DCI is often a diagnosis of exclusion; confounding factors such as hypoxia, electrolyte disturbances, infection, fever, hydrocephalus, convulsive, and non-convulsive seizures can produce delayed neurological deterioration similar to that of DCI and should always be considered in the differential and treated accordingly. Moreover, in the poor-grade SAH population, new neurological deficits are clinically difficult to detect because of decreased level of consciousness and the frequent need for sedation (usually required for ICP and mechanical ventilation management), making the detection of acute neurological deterioration even more challenging. Patients who require sedation but who are clinically stable (i.e., absence of ICP crisis, cardiopulmonary instability, or status epilepticus) should undergo interruption of sedation and analgesia (i.e., neurological wake-up tests) that could detect focal neurological deficits. Wake-up tests seem to be safe since they are not associated with changes in cerebral metabolism or oxygenation as measured by microdialysis and direct brain tissue oxygenation measurement, respectively [86]. However, the sensitivity of neurological examination to detect signs of DCI in the setting of poor-grade SAH is low [87]; approximately 20 % of patients who develop DCI, as identified by new infarctions on CT or magnetic resonance, do not have any evidence of clinical neurological deterioration [88, 89]. Interestingly, these patients who developed “asymptomatic” cerebral infarctions were less likely to receive vasopressor agents and had higher frequency of death or moderate-to-severe disability than those with “symptomatic” DCI [88].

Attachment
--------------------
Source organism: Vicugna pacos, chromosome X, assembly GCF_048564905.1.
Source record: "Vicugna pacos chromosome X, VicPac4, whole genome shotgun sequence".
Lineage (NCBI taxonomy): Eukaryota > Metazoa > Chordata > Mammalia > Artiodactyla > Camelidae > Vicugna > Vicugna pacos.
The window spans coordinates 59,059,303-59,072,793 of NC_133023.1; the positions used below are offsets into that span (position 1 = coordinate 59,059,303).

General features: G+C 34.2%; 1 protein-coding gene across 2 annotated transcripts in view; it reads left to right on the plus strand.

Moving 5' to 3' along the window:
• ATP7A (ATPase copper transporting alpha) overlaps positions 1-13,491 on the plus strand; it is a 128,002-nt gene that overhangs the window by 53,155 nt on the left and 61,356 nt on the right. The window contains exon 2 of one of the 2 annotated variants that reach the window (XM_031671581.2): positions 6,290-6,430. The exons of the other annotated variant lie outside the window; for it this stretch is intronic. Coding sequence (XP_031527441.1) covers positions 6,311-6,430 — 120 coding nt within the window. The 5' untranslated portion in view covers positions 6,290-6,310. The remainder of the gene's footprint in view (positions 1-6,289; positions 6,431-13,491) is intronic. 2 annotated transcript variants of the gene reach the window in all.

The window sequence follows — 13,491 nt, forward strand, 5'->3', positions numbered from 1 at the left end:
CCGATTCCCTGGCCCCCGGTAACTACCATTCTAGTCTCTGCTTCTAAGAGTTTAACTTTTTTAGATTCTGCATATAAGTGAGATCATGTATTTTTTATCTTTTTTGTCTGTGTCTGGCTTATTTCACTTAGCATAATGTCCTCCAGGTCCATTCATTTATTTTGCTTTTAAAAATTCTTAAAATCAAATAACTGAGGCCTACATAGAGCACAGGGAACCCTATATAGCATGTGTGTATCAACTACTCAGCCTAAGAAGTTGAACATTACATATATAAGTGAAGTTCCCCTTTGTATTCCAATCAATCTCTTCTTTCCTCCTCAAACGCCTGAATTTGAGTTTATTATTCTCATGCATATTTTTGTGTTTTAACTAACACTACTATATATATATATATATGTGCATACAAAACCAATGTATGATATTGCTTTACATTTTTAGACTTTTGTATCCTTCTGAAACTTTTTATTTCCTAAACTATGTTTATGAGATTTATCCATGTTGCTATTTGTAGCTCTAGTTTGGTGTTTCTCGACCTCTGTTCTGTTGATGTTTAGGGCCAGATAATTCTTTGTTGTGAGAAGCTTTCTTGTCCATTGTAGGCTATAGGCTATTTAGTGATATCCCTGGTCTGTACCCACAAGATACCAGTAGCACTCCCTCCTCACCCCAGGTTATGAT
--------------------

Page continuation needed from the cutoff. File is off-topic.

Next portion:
Because neurological examination is less useful in this setting, a suspicion of DCI will frequently be based on changes detected by screening tools. According to the Neurocritical Care Guidelines on the management of SAH, “in sedated or poor-grade SAH patients, clinical deterioration may be difficult to assess, and transcranial Doppler (TCD), continuous electroencephalography (cEEG), brain tissue oxygen pressure (PtiO2) monitoring, and/or cerebral microdialysis (CMD) are options for monitoring for vasospasm and DCI”. Changes commonly used to trigger intervention include the following [8, 90]: